Tuesday, January 16, 2024

Zyn: Beyond the Nicotine Buzz - Potential Oral Health Risks for Your Patients


 For probably the last 5 years or so... most likely more, the concern for high schoolers and nicotine has been vaping.  It seemed that once cigarettes became more heavily regulated (and somewhat uncool to boot), someone figured out a different way to deliver nicotine to customers.  The idea of living on the edge has always been something that is attractive to young folks.

Have you heard of Zyn yet?  Until recently I had not.  However, once I heard about it, I decided to do some checking.  While today's post is by no means scientific, it certainly is culled from what I learned about the product from the comfort of my desk and doing some searches.  What really triggered my interest is when I learned that in 2022 Phillip Morris International (PMI) acquired the company Swedish Match for a rumored $16 billion (with a B).  That acquisition meant that Swedish Match, which manufacturers Zyn, was now owned by a huge corporate powerhouse that has made a large portion of their profits from products that contain nicotine.

Zyn pouches, the sleek, flavored nicotine pouches seemingly taking the world by storm, have become a popular alternative to traditional cigarettes and vaping among teenagers and young adults. While marketed as "smoke-free" and "tobacco-free," these products pack a hidden punch, especially for your dental patients. As dental professionals, it's crucial to be aware of the potential oral health risks Zyn poses and effectively communicate them to your patients.

A Nicotine Trojan Horse in Disguise:

Zyn pouches may not contain tobacco leaves, but they're far from harmless. Each pouch is loaded with synthetic nicotine, highly addictive and capable of wreaking havoc on the developing brain and body. Studies have linked nicotine use to numerous health problems, including:

Gum recession and tooth loss: Nicotine constricts blood vessels, limiting blood flow to the gums and supporting tissues. This can lead to gum disease, bone loss around the teeth, and eventual tooth loss.

Increased risk of oral cancer?:  While nicotine is not a known carcinogen, it can be involved in promoting the growth and spread of cancer cells.  According to a study that can be read on the NIH website:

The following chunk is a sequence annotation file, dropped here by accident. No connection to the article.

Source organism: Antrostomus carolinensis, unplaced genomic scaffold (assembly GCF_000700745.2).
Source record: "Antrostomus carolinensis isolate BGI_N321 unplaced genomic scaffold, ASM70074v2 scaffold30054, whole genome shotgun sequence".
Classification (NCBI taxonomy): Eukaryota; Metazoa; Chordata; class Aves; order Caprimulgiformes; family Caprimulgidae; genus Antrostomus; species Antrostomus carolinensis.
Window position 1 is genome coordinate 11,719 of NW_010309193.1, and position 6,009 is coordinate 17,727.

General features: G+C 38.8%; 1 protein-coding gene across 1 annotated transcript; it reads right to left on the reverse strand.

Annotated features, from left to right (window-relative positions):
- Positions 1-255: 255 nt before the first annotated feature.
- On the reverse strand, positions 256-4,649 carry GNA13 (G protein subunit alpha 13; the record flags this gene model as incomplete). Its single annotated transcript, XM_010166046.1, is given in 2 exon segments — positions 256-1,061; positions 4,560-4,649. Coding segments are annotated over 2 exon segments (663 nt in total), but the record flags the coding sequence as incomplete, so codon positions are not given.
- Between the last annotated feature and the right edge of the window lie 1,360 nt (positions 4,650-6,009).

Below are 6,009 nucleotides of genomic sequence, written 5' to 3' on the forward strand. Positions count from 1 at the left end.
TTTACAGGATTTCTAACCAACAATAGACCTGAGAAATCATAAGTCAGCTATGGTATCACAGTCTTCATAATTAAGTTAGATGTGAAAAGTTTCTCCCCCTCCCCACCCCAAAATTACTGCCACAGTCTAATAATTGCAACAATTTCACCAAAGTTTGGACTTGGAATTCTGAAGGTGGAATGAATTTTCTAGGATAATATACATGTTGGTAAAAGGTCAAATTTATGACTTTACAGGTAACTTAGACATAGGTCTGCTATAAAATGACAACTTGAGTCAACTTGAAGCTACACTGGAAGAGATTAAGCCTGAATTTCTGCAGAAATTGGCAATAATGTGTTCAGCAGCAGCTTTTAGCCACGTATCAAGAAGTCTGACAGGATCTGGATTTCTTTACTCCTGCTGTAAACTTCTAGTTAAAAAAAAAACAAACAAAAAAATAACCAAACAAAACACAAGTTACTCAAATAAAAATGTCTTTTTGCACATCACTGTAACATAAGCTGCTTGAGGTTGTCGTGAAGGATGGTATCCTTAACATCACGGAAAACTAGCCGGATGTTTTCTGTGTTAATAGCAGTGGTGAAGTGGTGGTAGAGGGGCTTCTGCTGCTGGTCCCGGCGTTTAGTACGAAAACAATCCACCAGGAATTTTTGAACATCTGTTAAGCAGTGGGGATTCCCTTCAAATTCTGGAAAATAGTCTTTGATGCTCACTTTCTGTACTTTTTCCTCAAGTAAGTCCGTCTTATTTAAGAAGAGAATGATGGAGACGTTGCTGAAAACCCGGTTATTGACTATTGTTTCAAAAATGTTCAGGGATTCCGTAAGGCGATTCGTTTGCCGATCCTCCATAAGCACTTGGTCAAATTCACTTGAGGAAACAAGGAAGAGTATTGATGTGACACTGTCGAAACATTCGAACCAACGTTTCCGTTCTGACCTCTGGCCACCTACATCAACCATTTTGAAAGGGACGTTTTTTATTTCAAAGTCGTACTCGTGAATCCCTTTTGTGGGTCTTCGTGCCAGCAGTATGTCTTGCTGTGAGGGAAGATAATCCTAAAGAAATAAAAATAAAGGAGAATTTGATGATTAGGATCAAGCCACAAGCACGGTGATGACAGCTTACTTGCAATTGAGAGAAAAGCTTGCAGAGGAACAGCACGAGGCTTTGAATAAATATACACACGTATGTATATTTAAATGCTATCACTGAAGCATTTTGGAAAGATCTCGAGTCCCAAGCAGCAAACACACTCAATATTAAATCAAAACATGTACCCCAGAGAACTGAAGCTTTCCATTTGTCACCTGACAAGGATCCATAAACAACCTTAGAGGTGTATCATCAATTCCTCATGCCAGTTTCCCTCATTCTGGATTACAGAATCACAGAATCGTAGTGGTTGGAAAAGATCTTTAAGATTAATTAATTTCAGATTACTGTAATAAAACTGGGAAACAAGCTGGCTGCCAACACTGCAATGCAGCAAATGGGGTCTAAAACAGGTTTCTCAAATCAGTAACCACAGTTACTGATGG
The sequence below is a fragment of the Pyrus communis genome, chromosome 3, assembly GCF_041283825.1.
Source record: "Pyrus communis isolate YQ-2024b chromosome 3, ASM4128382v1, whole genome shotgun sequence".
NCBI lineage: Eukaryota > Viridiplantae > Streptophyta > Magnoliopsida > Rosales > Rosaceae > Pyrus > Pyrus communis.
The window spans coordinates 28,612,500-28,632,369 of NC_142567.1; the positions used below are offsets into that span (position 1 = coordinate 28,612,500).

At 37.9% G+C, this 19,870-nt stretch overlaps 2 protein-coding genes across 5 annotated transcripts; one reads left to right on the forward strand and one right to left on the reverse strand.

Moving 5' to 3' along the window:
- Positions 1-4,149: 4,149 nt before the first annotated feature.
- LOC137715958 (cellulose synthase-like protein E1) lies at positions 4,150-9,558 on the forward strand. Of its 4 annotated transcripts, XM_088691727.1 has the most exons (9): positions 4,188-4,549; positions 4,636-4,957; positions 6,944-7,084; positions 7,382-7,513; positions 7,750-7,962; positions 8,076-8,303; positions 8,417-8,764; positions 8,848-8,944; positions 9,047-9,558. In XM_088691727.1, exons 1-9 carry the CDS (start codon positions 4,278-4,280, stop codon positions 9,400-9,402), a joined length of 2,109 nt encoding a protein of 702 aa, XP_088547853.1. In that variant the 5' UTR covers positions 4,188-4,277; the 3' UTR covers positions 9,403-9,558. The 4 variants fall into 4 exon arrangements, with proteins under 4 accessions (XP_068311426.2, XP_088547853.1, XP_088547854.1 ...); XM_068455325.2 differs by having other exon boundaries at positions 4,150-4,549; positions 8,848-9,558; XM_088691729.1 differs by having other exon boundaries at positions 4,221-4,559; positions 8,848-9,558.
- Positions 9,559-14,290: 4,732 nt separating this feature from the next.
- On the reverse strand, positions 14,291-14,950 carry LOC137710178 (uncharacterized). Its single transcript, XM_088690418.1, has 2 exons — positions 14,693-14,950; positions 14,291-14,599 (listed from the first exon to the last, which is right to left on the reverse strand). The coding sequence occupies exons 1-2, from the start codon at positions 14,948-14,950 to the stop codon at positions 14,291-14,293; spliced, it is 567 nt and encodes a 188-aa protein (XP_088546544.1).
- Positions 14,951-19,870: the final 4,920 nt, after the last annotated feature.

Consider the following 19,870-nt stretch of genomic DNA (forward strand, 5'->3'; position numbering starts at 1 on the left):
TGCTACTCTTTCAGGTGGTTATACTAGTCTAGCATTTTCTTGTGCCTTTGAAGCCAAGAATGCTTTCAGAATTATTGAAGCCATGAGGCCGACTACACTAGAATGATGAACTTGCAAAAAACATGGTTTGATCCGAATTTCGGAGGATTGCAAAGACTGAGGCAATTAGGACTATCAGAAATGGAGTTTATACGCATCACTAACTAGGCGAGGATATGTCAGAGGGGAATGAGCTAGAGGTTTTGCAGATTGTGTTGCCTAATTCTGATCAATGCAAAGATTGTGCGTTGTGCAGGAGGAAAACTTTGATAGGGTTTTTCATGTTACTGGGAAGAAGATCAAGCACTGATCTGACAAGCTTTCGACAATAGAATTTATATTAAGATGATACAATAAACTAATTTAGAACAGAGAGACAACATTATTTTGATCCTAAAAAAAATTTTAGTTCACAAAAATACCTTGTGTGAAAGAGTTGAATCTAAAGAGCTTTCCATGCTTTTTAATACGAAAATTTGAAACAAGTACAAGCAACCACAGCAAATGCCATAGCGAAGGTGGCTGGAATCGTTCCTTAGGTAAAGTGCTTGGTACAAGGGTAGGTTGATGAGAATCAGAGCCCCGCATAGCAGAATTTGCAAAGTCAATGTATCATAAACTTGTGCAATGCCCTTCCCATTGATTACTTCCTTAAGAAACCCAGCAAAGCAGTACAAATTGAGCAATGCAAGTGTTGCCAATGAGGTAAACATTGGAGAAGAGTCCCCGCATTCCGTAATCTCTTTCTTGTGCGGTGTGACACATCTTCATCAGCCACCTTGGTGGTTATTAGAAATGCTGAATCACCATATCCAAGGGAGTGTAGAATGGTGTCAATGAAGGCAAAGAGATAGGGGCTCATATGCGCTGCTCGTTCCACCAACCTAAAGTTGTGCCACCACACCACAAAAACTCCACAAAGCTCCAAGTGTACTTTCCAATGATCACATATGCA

At present, it is not possible to draw a conclusion whether nicotine itself may act as a complete carcinogen. In mice studies with NNK as an initiator, nicotine acts as a promoter after injection or dermal absorption, but not after oral administration. In drinking water experiments, there is considerable first-pass metabolism of nicotine before nicotine enters the systemic circulation. As a result, serum concentration is much lower after ingestion than after i.p. administration. Nicotine enhanced tumor growth and progression after injection of malignant cells in mice. Enhancements were found both after exposure of nicotine by i.p. injection, oral, and skin administration. Moreover, cotinine did also enhance tumor growth.

While the long-term cancer risk of Zyn is still being studied, any nicotine exposure raises concerns... especially in young humans whose bodies are still undergoing growth and development.

Sensitivity and staining: Zyn's high acidity and abrasive ingredients have the potential to wear down tooth enamel, leading to increased sensitivity to hot and cold. The pouches can also stain teeth, impacting aesthetics.

Beyond the Individual:

The popularity of Zyn among teenagers is particularly alarming. Its candy-like flavors and discreet use make it an attractive gateway to nicotine addiction and potentially more harmful tobacco products later. As dental professionals, we have a responsibility to educate our young patients and their parents about the dangers of Zyn and advocate for stricter regulations to curb its accessibility.  It seems to be advertised heavily on TikToc and the social media advertising algorithms have it popping up on teens phones frequently.

My Take: